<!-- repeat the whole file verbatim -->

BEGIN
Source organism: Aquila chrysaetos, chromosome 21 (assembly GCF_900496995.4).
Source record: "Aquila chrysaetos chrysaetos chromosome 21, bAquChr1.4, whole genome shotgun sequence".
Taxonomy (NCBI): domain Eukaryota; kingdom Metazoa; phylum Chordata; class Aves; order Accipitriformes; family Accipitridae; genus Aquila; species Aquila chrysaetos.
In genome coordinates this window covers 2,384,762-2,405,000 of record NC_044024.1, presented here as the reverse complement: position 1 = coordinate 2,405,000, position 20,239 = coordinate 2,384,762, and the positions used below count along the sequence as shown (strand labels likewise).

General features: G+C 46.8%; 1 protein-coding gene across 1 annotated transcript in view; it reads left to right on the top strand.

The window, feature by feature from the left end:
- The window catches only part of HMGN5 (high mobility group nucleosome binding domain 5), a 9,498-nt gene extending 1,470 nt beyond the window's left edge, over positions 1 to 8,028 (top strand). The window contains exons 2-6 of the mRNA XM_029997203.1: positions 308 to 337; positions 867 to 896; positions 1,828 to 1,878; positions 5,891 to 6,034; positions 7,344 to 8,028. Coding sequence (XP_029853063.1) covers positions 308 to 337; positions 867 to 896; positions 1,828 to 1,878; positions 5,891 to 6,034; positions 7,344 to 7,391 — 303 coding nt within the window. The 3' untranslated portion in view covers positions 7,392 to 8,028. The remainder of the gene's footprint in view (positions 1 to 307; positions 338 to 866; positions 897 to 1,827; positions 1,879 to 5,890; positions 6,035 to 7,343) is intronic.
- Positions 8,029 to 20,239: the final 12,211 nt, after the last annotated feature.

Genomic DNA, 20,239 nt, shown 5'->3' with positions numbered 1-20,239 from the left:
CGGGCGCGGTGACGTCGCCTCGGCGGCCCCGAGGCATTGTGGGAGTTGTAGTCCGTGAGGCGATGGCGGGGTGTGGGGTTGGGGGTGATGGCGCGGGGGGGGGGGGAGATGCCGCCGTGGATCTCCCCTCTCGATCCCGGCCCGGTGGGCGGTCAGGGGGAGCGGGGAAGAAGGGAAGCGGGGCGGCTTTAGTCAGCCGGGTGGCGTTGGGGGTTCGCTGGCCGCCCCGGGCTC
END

Source organism: Aquila chrysaetos, chromosome 21 (assembly GCF_900496995.4).
Source record: "Aquila chrysaetos chrysaetos chromosome 21, bAquChr1.4, whole genome shotgun sequence".
Taxonomy (NCBI): domain Eukaryota; kingdom Metazoa; phylum Chordata; class Aves; order Accipitriformes; family Accipitridae; genus Aquila; species Aquila chrysaetos.
In genome coordinates this window covers 2,384,762-2,405,000 of record NC_044024.1, presented here as the reverse complement: position 1 = coordinate 2,405,000, position 20,239 = coordinate 2,384,762, and the positions used below count along the sequence as shown (strand labels likewise).

General features: G+C 46.8%; 1 protein-coding gene across 1 annotated transcript in view; it reads left to right on the top strand.

The window, feature by feature from the left end:
- The window catches only part of HMGN5 (high mobility group nucleosome binding domain 5), a 9,498-nt gene extending 1,470 nt beyond the window's left edge, over positions 1 to 8,028 (top strand). The window contains exons 2-6 of the mRNA XM_029997203.1: positions 308 to 337; positions 867 to 896; positions 1,828 to 1,878; positions 5,891 to 6,034; positions 7,344 to 8,028. Coding sequence (XP_029853063.1) covers positions 308 to 337; positions 867 to 896; positions 1,828 to 1,878; positions 5,891 to 6,034; positions 7,344 to 7,391 — 303 coding nt within the window. The 3' untranslated portion in view covers positions 7,392 to 8,028. The remainder of the gene's footprint in view (positions 1 to 307; positions 338 to 866; positions 897 to 1,827; positions 1,879 to 5,890; positions 6,035 to 7,343) is intronic.
- Positions 8,029 to 20,239: the final 12,211 nt, after the last annotated feature.

Genomic DNA, 20,239 nt, shown 5'->3' with positions numbered 1-20,239 from the left:
CGGGCGCGGTGACGTCGCCTCGGCGGCCCCGAGGCATTGTGGGAGTTGTAGTCCGTGAGGCGATGGCGGGGTGTGGGGTTGGGGGTGATGGCGCGGGGGGGGGGGGAGATGCCGCCGTGGATCTCCCCTCTCGATCCCGGCCCGGTGGGCGGTCAGGGGGAGCGGGGAAGAAGGGAAGCGGGGCGGCTTTAGTCAGCCGGGTGGCGTTGGGGGTTCGCTGGCCGCCCCGGGCTC